In five years, OnePlus went from selling a single smartphone model online through a much-lambasted invite system, to launching its very first television. The OnePlus TV was launched in September 2019 with two variants – the Q1 (Rs. 69,900) and Q1 Pro (Rs. 99,900). The company has seen significant success in the smartphone space, and hopes to replicate that with its first television products as well.
However, early reviews – including our own – criticised various aspects of the TV, such as its buggy software, the lack of useful buttons on the remote, and issues with HDR10 performance. While we did like the overall package, we still felt it was an unfinished product that had been launched perhaps a bit hurriedly.
As has been the case with its smartphones, OnePlus has released multiple updates for the Q1 and Q1 Pro already. These promise to fix what was incomplete or missing at launch. There’s also a small hardware addition now – a new remote with useful new buttons. We decided to re-explore the OnePlus TV a few months after our review to see if the experience is indeed better, and so we spent a few weeks with the Q1 Pro again. Here’s what we think.
Software updates galore
If there’s one thing that OnePlus has time and again proven to be very good at, it’s software updates. Three major software updates have been pushed out since the launch of the TV series.
The first was released in October, bringing some urgently needed fixes to the TV shortly after launch. The second, released in December, was a more significant update that brought native support for Netflix. The third update in February brought new content partners as well as bug fixes and optimisations.
Some of these have actually made a difference to the experience, particularly the addition of Netflix and Spotify in the form of purpose-built official apps for the Android TV OS on the OnePlus TV. These are the same as what we’ve seen on other Android TV devices, and work well on the TV. As expected, Dolby Vision and Dolby Atmos are functional (if your streaming service plans support it), and the user experience was largely flawless for us. The overall Android TV experience was definitely less buggy than before as well.
While we were a little skeptical about the Spotify experience on the TV, we were surprised at how smooth and fun it turned out to be. We were very impressed with the built-in soundbar of the OnePlus TV Q1 Pro when we reviewed it, and it handled our Spotify music collection capably. We found the sound to be on par with that of some of the recent wireless speakers and soundbars we’ve tested, and indeed Spotify integration gives the TV a whole new use case.
New and improved remote
We don’t expect hardware changes on a product in the middle of its lifecycle; usually, a successor product is launched a bit sooner than we’d have expected. However, OnePlus has tried to fix its much-criticised remote in a rather unique way: just make a new one. The ‘Netflix’ remote, as OnePlus calls it, is different to its predecessor in many ways.
Visually, the biggest change is the fact that it is plastic, unlike the brushed aluminium of the older remote (which is still bundled with the TV even with new purchases). It also runs on regular AAA batteries, a change from the lithium-ion internal battery of the old remote. There are also some new buttons and changes in the button layout on the Netflix remote.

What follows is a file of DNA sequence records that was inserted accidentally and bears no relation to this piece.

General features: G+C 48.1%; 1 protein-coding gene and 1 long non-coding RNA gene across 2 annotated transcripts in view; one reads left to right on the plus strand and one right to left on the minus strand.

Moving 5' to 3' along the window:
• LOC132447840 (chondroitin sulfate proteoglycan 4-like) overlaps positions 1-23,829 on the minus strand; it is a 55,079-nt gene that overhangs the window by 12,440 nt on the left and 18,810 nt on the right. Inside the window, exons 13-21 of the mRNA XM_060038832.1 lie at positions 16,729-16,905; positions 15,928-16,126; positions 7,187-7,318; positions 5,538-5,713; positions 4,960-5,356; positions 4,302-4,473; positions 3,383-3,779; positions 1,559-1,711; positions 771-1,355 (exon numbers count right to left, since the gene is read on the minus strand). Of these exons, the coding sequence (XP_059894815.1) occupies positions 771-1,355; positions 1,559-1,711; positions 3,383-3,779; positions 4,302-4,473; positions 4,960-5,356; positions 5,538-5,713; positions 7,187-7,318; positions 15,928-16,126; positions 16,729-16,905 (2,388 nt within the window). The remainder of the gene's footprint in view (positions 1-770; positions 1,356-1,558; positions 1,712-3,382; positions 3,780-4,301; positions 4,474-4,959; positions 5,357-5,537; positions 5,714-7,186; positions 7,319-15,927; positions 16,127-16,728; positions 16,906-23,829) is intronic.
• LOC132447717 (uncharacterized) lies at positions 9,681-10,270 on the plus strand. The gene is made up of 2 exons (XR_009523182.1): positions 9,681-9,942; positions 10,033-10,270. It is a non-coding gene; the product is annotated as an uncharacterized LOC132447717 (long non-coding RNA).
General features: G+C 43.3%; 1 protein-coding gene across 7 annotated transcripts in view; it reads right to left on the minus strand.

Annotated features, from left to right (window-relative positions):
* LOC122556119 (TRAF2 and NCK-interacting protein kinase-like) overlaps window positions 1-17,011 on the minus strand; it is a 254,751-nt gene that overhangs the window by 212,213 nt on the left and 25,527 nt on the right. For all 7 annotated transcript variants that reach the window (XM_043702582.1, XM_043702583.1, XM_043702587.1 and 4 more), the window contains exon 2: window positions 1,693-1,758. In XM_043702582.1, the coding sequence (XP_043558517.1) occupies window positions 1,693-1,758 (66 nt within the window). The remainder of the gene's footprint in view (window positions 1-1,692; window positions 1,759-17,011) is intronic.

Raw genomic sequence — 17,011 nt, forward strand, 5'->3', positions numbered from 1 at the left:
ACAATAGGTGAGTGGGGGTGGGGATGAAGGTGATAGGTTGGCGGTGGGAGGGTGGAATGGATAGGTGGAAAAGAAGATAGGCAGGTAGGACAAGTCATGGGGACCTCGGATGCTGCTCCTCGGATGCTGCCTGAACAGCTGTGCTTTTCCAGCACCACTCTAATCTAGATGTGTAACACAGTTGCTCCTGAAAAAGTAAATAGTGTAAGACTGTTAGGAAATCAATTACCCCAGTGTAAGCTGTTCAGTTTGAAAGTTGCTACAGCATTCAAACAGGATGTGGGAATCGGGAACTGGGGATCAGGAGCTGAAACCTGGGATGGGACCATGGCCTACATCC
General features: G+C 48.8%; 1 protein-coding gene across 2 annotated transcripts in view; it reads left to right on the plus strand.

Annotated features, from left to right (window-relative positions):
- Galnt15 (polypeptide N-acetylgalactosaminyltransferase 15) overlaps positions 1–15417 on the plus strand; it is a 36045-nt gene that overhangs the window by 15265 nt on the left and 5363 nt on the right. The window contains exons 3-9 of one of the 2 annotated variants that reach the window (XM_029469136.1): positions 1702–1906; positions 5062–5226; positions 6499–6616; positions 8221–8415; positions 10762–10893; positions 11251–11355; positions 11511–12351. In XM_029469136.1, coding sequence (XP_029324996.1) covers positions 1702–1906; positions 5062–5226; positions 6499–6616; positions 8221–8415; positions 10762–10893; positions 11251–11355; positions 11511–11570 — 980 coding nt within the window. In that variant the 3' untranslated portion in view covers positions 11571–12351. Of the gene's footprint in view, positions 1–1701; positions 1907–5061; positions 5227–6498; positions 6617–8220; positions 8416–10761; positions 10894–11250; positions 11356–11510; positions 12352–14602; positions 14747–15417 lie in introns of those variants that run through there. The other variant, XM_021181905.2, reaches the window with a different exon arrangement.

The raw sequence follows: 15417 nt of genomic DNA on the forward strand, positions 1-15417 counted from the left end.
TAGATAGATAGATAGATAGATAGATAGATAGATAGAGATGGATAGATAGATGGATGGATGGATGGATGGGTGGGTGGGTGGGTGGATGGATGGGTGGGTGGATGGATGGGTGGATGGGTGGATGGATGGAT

There are now hotkeys for Netflix and YouTube in addition to the Amazon Prime Video button that was already there, a source selector button, and a volume mute button. The volume buttons have been moved to the front of the remote. While the new remote certainly doesn’t feel as premium and modern, it’s undeniably more useful, functional, and practical.
The new remote comes bundled with all OnePlus TV units currently being sold, so new buyers will get it. If you bought the OnePlus TV earlier, fret not – you are eligible to receive the new Netflix remote for free.
Picture quality is ever so slightly better
We often take claims of ‘optimisations’ in software updates with a pinch of salt, but some of these tweaks are visible on the OnePlus TV after the software updates. We found that picture quality was slightly better than before, with colours appearing more accurate, and full-HD content upscaling a bit better.
These improvements are incremental at best though, and we could barely tell any difference when watching 4K and Dolby Vision content. There are still some visible artefacts with rapid motion as was the case before. There have also been no major changes in sound quality.
Is the OnePlus TV a better television now than it was at launch? Yes. Software improvements, a new remote, and small tweaks to performance make this a better product that largely fixes some of the most critical issues that existed at launch. Giving the new remote to both new and existing users at no cost will help OnePlus keep its user base happy.
Is it still worth buying, though, given that there has been no significant price reduction in the months since the launch? Maybe less so than before. The segment has changed significantly since then, particularly thanks to the launch of the Vu Cinema TV range, which is priced at less than half of what the OnePlus TV Q1 goes for.
On paper, the Vu Cinema TV is a close match to the OnePlus TV Q1, with Dolby Vision, 40W sound output, and Android TV with support for all the popular apps and streaming services. What the OnePlus Q1 TV series offers over and above this are its QLED screen, Dolby Atmos certification, and better design. Do these things justify its higher price? We do think so, but there’s no denying the value for money you could get with the Vu Cinema TV now.